Job Description of a Makeup Artist
Makeup artistry is an exciting, challenging, and incredibly rewarding career choice. While many set forth to become makeup artists, we regularly receive questions asking what it is exactly a makeup artist does, and what sort of working conditions she or he will have. In this post, we’re happy to share with you one version of the job description of a makeup artist. We hope this information helps you in making a wise career move, and invite you to contact us at QC Makeup Academy with any questions you might have. Our friendly team of student support specialists will be more than happy to provide you with more information.
The education requirements for a makeup artist vary based on region. In certain countries and states, you must have a cosmetology license to work as a makeup artist. Since cosmetology programs typically touch on makeup very briefly, most aspiring makeup artists find it helpful to also pursue makeup-focused training, such as the online makeup courses offered by QC Makeup Academy. Other regions require no certification or license to operate as a makeup artist. It’s best to do your research in the area in which you’re hoping to work to ensure you’re well prepared and have all necessary documentation to get started—even as a freelance artist.
As a makeup artist, you’ll be the go-to person for product recommendation, advice, and makeup tips. It’s expected that you’ll be familiar with the most popular types of both pro and drugstore makeup, have a good understanding of application techniques, and know how to use different types of makeup—think: liquid foundation, powder foundation, cream foundation, etc. You’ll also need to understand basic color theory and have the ability to match skin tones to complementary colors. The same makeup will not produce the same results on all face shapes, skin types, complexions, or skin maturities. Knowing how to create a personalized makeup application for each of your clients is essential, and will come from hands-on practice as well as theoretical training.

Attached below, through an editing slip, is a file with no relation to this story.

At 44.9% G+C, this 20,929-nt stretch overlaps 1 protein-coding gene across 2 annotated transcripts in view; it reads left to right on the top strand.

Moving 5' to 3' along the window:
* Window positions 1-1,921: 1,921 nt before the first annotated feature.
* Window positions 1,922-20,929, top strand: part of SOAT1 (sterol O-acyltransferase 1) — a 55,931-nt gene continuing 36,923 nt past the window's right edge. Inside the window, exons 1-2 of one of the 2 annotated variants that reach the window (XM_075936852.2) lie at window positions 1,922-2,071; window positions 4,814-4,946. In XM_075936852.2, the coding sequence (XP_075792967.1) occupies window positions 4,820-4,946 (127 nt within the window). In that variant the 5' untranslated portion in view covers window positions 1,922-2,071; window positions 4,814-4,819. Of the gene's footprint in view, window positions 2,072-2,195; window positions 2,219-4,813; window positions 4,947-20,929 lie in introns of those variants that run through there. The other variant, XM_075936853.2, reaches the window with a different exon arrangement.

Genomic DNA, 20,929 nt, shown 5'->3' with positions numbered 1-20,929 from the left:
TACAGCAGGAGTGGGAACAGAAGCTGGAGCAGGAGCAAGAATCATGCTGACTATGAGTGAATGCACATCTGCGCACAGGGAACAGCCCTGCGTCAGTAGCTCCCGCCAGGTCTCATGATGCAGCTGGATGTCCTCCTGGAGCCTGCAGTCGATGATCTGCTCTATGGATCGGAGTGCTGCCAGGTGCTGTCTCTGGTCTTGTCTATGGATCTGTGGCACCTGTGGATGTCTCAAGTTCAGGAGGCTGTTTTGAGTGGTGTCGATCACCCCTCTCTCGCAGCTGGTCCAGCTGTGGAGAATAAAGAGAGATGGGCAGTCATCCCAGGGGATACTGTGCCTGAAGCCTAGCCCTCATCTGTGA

The average makeup artist salary is a figure that’s incredibly difficult to pinpoint, largely because there are so many variables. If you’re working freelance, you are paid per hour or per project and can work more to make more, or work less and make less. If you’re salaried, there’s a little more stability—generally between the $27,000 and $35,000 range. Working in film or for television makeup could mean making between $60,000 and $90,000—whereas working at fashion shows, for celebrities, or for a cosmetic brand’s HQ could mean $100,000 or well above.
Sample Career Path
Below is a sample career path of someone looking to establish themselves as a self-employed makeup artist:
- Year 1-2 Working as an assistant makeup artist for a more experienced makeup artist. You may take on side-jobs as your skills improve.
- Years 3-5 Working as a freelance makeup artist, building reputation, building client list.
- Years 6-8 Working as a senior freelance makeup artist, perhaps employing your own assistant at this point.
- Years 9+
Employing more than one assistant or intermediate makeup artist, perhaps working for a cosmetics brand or in a consulting capacity, continuing to take on preferred projects (with more experience comes more choice)
The working conditions of a makeup artist are always changing, and are completely different from one job to the next. You could be setting up in a hotel room to get a celebrity looking their best for a red carpet appearance. You could be asked to fly to a remote location for an on-location photoshoot and have to do makeup under the hot, hot sun. You could invite clients to your at-home studio or be visiting brides at their parents’ house the morning of their weddings. What you can bet on, however, is that there will be plenty of travel! You’ll need to be able to manage your time well, work under pressure, and be able to deliver your best on a tight schedule.
A makeup artist’s duties largely involve applying makeup. This could mean makeup for someone headed to their prom, a special event, or a wedding. It could be a special event makeup, makeup for television, or makeup for photography. It could be makeup for fashion show models, performers, or character makeup for the theater. At some point in your career, you may become a “Key Makeup Artist” or “Makeup Designer” and act in more of a designing, consulting capacity rather than a hands-on application capacity. There are many different options available to you—which is fantastic, as it gives you more control over the future of your career.